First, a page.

Gridlock in UK Power Markets
This report is released in the wake of the UK government's Clean Growth Strategy announcement on the 12th October and prior to further policy developments that will impact the electricity sector, such as the results of the Helm Review due late October.
This report finds the Big Six utility companies have undue influence on UK energy policy and regulation, hindering the clean energy transition and posing significant investor risk.
Through influencing the public narrative on the electricity sector (warning of "lights out" and higher power costs), CEO messaging, dominance of the official regulatory consultation processes and private meetings with policy makers - the Big 6 utilities have essentially captured the regulatory process. For example, the Big 6, National Grid and trade group Energy UK met with policy makers over twice as many times as all other electricity market players combined since 2015, a total of 166 meetings.
This report also highlights red flags for investors where top-line strategy statements from UK-company CEO’s are misaligned with their detailed lobbying positions and activities.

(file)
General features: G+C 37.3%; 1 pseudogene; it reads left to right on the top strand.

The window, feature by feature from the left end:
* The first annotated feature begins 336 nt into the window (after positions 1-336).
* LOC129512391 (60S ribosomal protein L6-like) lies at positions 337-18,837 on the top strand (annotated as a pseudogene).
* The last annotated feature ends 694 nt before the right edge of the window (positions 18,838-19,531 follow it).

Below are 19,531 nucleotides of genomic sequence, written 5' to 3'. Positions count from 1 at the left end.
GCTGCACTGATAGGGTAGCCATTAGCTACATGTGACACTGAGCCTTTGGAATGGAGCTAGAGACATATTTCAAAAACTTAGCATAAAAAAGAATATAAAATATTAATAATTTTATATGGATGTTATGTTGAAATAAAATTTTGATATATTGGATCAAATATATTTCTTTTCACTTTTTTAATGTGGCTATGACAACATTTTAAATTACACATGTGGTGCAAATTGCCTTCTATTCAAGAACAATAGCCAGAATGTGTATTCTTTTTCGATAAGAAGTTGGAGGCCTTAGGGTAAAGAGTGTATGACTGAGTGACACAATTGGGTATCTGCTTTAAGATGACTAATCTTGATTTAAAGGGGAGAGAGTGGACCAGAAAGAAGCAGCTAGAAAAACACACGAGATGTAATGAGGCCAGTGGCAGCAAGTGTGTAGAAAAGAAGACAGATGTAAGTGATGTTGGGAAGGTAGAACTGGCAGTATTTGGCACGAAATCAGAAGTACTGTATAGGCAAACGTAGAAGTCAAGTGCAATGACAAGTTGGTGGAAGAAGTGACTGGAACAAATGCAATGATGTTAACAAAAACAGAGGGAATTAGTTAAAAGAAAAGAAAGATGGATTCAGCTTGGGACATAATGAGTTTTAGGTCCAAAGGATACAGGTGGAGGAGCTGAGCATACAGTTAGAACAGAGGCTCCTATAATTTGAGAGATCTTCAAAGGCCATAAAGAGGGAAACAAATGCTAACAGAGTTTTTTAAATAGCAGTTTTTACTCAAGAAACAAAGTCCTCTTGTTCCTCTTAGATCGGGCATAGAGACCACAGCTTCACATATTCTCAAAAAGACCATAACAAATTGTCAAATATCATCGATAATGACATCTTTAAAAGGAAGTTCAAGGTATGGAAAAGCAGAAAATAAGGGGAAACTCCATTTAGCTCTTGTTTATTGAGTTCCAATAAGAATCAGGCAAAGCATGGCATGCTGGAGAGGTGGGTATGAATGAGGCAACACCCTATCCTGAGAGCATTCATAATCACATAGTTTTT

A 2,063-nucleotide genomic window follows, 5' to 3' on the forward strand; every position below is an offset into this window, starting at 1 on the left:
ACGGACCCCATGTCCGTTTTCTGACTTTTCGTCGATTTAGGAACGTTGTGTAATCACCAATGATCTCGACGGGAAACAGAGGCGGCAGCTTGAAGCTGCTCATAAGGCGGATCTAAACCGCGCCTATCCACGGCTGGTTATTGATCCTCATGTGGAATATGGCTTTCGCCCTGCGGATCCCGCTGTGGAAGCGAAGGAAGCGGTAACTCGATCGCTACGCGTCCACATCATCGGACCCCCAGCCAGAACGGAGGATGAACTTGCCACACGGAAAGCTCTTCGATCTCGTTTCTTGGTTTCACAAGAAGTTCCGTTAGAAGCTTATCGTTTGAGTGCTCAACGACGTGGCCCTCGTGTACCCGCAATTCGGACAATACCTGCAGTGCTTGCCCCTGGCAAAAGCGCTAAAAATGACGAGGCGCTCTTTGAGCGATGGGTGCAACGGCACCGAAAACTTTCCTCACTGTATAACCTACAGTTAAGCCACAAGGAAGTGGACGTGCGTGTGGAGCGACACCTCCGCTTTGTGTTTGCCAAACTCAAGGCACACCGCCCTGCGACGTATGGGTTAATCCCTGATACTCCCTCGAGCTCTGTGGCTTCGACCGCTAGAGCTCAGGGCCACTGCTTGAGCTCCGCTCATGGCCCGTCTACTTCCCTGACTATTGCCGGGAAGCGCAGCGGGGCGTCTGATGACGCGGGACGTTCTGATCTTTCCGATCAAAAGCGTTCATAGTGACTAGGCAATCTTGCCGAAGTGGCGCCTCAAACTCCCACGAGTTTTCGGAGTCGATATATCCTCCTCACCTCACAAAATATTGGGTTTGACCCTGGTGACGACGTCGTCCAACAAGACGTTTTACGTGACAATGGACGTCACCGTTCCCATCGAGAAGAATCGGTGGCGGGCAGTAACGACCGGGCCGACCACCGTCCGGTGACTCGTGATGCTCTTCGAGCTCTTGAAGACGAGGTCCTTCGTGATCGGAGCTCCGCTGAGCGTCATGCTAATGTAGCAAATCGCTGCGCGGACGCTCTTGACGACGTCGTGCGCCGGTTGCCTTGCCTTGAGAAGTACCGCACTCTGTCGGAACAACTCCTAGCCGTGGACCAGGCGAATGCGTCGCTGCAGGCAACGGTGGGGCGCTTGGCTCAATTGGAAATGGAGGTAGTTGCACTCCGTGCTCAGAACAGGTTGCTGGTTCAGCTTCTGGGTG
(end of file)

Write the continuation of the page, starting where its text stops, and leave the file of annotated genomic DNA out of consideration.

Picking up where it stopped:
Policy capture poses shareholder and risk and energy price rises. In Germany, incumbents E.ON and RWE suffered up to an 80% fall in profitability after misreading the country's Energiewende (Energy Transition) policies of the early 2000s. A 2016 report from the UK Government noted that Smart Power, a trend the Big 6 are resisting, could save consumers £8 billion a year.
There is emerging consensus that the energy market is facing unprecedented disruption due to the trend towards decarbonised, decentralised and increasingly democratised energy and that this is now being driven as much by economics, technology and innovation as it is by government policy. It should concern investors that the business models of the Big 6 appear to be based on their current ability to maintain the status quo via regulatory influence. It should also be a concern that none of the Big 6’s lobbying activity is sufficiently aligned with this 3D transition, an indicator that they are perhaps not adequately preparing for the market disruption they face.
The research shows the incumbent utilities in the UK, through persistent and strategic capture of the policy process, appear to be clinging to outdated business models. History shows this usually ends badly for the shareholders of the companies most resistant to change.
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